Distortion and sound
In short: the envelope follower is all about (minimized) distortion and (perceived) sound. And this is also the place where some modeling of certain analog circuits (such as photo-resistor based) might be done because this mostly influences the shape of the release curve.
In fact the actual shape and design of the resulting envelope curves dramatically affects the sound perception of the compression when the gain riding is going to happen. Major differences concerning sound can already perceived whether the algorithms are computed in linear or logarithmic scale. Simply speaking staying on the linear representation of the incoming digital audio is computationally much more cheaper but sound wise as well. The other way around having the sidechain signal log encoded results in different and better curve shapes but at the expense of higher computational costs.
There are lots of different concepts and implementations of followers each with different charactaristics and this is probably the place where to spend the most efforts when designing a new compressor device for a specific task. A basic envelope follower consists of attack and release mechanics which determines the speed of altering the resulting curve according to signal rising or decaying in the sidechain input. Other implementations might add further stages (e.g. an envelope hold stage) or improve the entire envelope detection for example by using a hilbert transform phase shift (again at higher computational cost).
Multi envelope techniques
A much more common practice is to construct an envelope out of several simple ones. Those individual ones are tuned then differently to respond faster or slower to signal changes (and maybe at different threshold levels) and then get recombined to one single curve. Those attempts can lead to more responsive curves and overall compression behaviour without introducing that much distortion due to the gain modulation. A further strategy could be to set those individual envelopes to just respond to different parts of the frequency spectrum and then be recombinded. This ain’t already multi-band compression because the frequency seperation is only performed on the sidechain path and not on the audio path and each envelope affects the whole spectrum at the end. Therefore the audio path remains unaffected by possible filtering side effects like phase shifting (opposed to true multi-band compression).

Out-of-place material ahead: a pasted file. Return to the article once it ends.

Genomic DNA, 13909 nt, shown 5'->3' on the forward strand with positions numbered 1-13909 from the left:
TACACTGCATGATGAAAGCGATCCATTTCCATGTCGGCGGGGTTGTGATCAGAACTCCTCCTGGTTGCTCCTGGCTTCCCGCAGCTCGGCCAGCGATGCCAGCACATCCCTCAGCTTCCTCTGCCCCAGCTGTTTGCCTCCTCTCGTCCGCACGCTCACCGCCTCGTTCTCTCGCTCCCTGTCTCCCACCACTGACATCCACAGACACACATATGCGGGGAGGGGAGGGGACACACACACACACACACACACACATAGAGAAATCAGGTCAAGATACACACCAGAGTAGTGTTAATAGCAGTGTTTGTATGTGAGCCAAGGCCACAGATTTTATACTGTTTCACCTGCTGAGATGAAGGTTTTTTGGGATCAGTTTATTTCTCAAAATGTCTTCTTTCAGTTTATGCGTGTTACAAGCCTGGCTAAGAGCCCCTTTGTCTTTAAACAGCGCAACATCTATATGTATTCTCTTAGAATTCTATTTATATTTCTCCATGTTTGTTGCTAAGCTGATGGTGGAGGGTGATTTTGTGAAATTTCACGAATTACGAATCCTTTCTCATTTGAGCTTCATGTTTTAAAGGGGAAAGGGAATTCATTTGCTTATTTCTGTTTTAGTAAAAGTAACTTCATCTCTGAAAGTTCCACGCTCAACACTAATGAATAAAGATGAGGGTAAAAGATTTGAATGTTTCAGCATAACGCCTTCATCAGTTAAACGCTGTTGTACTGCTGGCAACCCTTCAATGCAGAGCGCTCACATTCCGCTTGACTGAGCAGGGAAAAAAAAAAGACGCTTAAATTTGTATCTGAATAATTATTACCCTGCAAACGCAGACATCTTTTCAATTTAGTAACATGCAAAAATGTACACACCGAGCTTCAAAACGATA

The process of envelope recombination is in fact another part where some investigations should carefully be taken. Simple addition of all envelopes might not be good because all modulation information is present all the time afterwards. Taking the maximum of all envelopes might be perform better since there is just one modulation information present at one time but this doesn’t guarantees necessarily a better sound in the end. Lowpass filtering afterwards might help to supress too much high frequency (HF) modulation and to keep the resulting curves math wise C2 continuous to avoid distortion when applying the generated gain reduction curve to the VCA.
Applying the gain reduction
This is represented by the voltage controlled amplifier (VCA) which in DSP world is simply a multiply as long as no other analog amplifying side effects were implemented such as non-linearities. The computed gain control signal can be further shaped according to such effects if desired but more modern an common this is the place where dynamic range control is performed. It could be easily done by e.g. hard- or soft-limiting the control signal before feeding it into the VCA circuit.